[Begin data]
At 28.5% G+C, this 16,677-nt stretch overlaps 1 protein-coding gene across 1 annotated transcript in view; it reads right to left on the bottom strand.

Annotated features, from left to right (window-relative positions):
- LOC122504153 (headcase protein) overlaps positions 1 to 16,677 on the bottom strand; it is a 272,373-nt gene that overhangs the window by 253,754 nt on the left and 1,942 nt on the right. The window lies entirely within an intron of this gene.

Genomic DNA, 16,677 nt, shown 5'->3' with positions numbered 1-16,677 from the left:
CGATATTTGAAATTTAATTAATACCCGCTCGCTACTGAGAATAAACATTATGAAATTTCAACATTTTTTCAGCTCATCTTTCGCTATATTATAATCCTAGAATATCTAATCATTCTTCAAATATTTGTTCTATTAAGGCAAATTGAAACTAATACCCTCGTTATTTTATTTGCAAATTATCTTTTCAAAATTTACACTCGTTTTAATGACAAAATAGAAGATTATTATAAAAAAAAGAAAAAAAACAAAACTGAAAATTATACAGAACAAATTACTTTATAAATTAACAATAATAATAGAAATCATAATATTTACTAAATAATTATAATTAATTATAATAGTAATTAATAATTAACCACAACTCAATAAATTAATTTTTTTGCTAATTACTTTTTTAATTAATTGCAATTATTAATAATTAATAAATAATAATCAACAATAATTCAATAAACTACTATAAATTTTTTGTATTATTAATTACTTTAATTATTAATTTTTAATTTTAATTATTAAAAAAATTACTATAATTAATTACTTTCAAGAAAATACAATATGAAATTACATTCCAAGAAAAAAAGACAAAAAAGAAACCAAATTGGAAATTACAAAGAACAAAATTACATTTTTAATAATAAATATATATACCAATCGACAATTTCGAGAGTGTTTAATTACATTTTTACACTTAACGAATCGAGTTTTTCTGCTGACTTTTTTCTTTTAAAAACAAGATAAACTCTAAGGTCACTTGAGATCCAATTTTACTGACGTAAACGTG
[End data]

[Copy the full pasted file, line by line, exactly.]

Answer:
At 28.5% G+C, this 16,677-nt stretch overlaps 1 protein-coding gene across 1 annotated transcript in view; it reads right to left on the bottom strand.

Annotated features, from left to right (window-relative positions):
- LOC122504153 (headcase protein) overlaps positions 1 to 16,677 on the bottom strand; it is a 272,373-nt gene that overhangs the window by 253,754 nt on the left and 1,942 nt on the right. The window lies entirely within an intron of this gene.

Genomic DNA, 16,677 nt, shown 5'->3' with positions numbered 1-16,677 from the left:
CGATATTTGAAATTTAATTAATACCCGCTCGCTACTGAGAATAAACATTATGAAATTTCAACATTTTTTCAGCTCATCTTTCGCTATATTATAATCCTAGAATATCTAATCATTCTTCAAATATTTGTTCTATTAAGGCAAATTGAAACTAATACCCTCGTTATTTTATTTGCAAATTATCTTTTCAAAATTTACACTCGTTTTAATGACAAAATAGAAGATTATTATAAAAAAAAGAAAAAAAACAAAACTGAAAATTATACAGAACAAATTACTTTATAAATTAACAATAATAATAGAAATCATAATATTTACTAAATAATTATAATTAATTATAATAGTAATTAATAATTAACCACAACTCAATAAATTAATTTTTTTGCTAATTACTTTTTTAATTAATTGCAATTATTAATAATTAATAAATAATAATCAACAATAATTCAATAAACTACTATAAATTTTTTGTATTATTAATTACTTTAATTATTAATTTTTAATTTTAATTATTAAAAAAATTACTATAATTAATTACTTTCAAGAAAATACAATATGAAATTACATTCCAAGAAAAAAAGACAAAAAAGAAACCAAATTGGAAATTACAAAGAACAAAATTACATTTTTAATAATAAATATATATACCAATCGACAATTTCGAGAGTGTTTAATTACATTTTTACACTTAACGAATCGAGTTTTTCTGCTGACTTTTTTCTTTTAAAAACAAGATAAACTCTAAGGTCACTTGAGATCCAATTTTACTGACGTAAACGTG